The same care that defines the new space was given to the performance of the text. Each character contained nuance and variety, creating a multi-faceted production full of laughs and drama. Tom Weaver’s performance as Malvolio contrasted in every way Francesca Amendolia’s performance as Feste, adding an undercurrent of humor and intrigue to the convoluted romance unfolding.

For their first season, the Gamut Theatre Group is bringing their usual array of children’s shows (such as A Christmas Carol currently running for the holiday season), Red Velvet by Lolita Chakrabarti (opening after the new year), and A Midsummer Night’s Dream in February. Interspersed amongst those main shows, there are also a number of performances from their improvisational team as well as community projects with their Stage Door Series.

Go here for more information on Gamut Theatre Group.

25th Shakespeare Festival at the Globe in Neuss, Germany showcases Shakespeare talent from around the world

This weekend, the 25th annual Shakespeare Festival at the Globe in Neuss, Germany reaches the end of an eclectic programme of 13 productions, featuring Shakespeare performers from around the world.

The festival commenced on 28 of May, concluding on 27 June. It anticipated plenty of laughter from a total of six comedies, including Twelfth Night in Catalan and a cross-dressed As You Like It.


The festival also featured three tragedies and an adapted history play featuring all of Shakespeare’s kings.

The 500-seat Neuss Globe theatre was designed in 1987 by impresario Reinhard Schiele, who took his inspiration from London’s reconstruction of Shakespeare’s Globe.

In 1991 it was transported to its current site beside a racecourse in the city of Neuss in western Germany, where it has produced its Shakespeare Festival every summer since.

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This year’s programme included the German premiere of a Portuguese-language Hamlet set in Rio de Janeiro, and an “impro-opera” by Munich-based ensemble La Triviata, in which four singers and a pianist composed and sang an improvised Shakespearean opera in response to keywords suggested by the audience.

In honour of the festival’s silver jubilee, British director Dan Jemmett created a quirkily dramatic production of Measure for Measure, set in a dilapidated funeral parlour and performed by his company Eat a Crocodile.

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Die Theaterachse from Salzburg presented a fast-paced take on The Merry Wives of Windsor with piano accompaniment, and Lautten Compagney Berlin performed a selection of English Renaissance music in A Midsummer Night’s Fantasies, with German film and television star Dominique Horwitz as Puck.

On Tuesday 23 June, Gustav Peter Wöhler and the WDR radio choir united in Shakespeare Theatre A Capella, and Stephen Jameson’s company Mountview Productions will bring the festival to a close with three performances of Love’s Labour’s Lost from 25 June onwards.

Go here for full programme details and to book tickets.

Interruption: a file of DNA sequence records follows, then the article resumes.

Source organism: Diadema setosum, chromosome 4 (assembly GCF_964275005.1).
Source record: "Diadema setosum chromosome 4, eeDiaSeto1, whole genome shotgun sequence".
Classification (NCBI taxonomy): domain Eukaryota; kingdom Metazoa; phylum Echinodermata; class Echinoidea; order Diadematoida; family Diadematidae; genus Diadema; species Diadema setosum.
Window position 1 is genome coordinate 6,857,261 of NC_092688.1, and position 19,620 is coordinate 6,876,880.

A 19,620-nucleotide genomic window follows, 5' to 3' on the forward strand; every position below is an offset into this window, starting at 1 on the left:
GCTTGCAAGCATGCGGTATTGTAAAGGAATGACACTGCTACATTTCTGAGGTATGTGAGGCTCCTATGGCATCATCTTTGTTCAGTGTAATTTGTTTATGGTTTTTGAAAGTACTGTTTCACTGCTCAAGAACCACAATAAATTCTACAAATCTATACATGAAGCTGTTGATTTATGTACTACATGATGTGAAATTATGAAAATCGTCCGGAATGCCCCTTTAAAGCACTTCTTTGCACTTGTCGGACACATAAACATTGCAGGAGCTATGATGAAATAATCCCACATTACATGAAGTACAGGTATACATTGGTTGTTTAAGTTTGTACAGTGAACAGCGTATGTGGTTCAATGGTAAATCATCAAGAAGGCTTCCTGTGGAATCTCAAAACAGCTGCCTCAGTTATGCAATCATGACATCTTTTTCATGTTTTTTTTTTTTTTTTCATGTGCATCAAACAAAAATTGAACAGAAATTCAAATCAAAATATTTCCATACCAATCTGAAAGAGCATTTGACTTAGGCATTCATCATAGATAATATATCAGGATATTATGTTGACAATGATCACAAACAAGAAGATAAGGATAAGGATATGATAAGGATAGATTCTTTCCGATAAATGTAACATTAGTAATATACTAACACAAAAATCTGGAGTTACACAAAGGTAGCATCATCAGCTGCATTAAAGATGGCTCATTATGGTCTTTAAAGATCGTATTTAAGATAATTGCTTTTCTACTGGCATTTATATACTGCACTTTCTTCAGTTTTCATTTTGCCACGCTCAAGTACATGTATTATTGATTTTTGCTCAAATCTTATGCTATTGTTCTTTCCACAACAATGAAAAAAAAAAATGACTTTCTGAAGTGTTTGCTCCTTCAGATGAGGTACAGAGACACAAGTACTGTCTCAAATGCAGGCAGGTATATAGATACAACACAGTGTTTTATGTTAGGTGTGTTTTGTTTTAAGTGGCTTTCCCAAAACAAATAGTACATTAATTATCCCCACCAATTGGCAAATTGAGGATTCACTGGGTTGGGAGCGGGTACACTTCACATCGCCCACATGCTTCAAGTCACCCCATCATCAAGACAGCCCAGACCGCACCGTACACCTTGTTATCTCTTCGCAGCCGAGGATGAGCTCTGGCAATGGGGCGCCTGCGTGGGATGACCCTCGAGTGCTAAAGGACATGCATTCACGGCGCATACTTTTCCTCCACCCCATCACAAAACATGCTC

For many fans, nothing beats the thrill of experiencing Shakespeare in a suitably historic venue. And now Read Not Dead on the Road is exploring the Bard’s links to the legal profession at London’s Inns of Court

Actors and lawyers perform George Gascoigne’s 1573 play Supposes at Gray’s Inn.

Actors and lawyers perform George Gascoigne’s 1573 play Supposes at Gray’s Inn.

Shakespeare’s Globe is on a quest to stage every play known to have been performed on the stages of London before 1642. Launched in 1995 by Globe Education, Read Not Dead brings actors, audiences and scholars together to explore and celebrate those plays by Shakespeare’s contemporaries via script-in-hand, play-in-a-day performances. They are not meant to be polished productions, but there is a shared spirit of adventure and excitement for the actors and audiences uncovering these hidden gems.

Actors rehearse Lady Mary Wroth’s Love’s Victory (c. 1620) at Penshurst Place, Kent.

Actors rehearse Lady Mary Wroth’s Love’s Victory (c. 1620) at Penshurst Place, Kent.

Part of the project is to take these rare plays back to their historical context. Last summer, Loves Victory by Lady Mary Wroth was staged at Penshurst Place in Kent. It is the first pastoral comedy known to be written by a woman, and Penshurst Place is the very location it is most likely to have been written and first performed 400 years ago.

At the beginning of its new ‘Shakespeare and Friendship’ season of public events, Globe Education is taking Read Not Dead across the river Thames to London’s Inns of Court for a special series celebrating the ‘amity of the inns’. The series launched in November with a performance of The Most Excellent Comedy of Two The Most Faithfullest Friends Damon and Pithias. Written around 1564 by Richard Edwards, a little-known precursor to Shakespeare, this tragi-comedy celebrates true and virtuous friendship.

This reading of Richard Edwards’ 1565 play Damon and Pythias took place last year at Middle Temple Hall.

This reading of Richard Edwards’ 1565 play Damon and Pythias took place last year at Middle Temple Hall.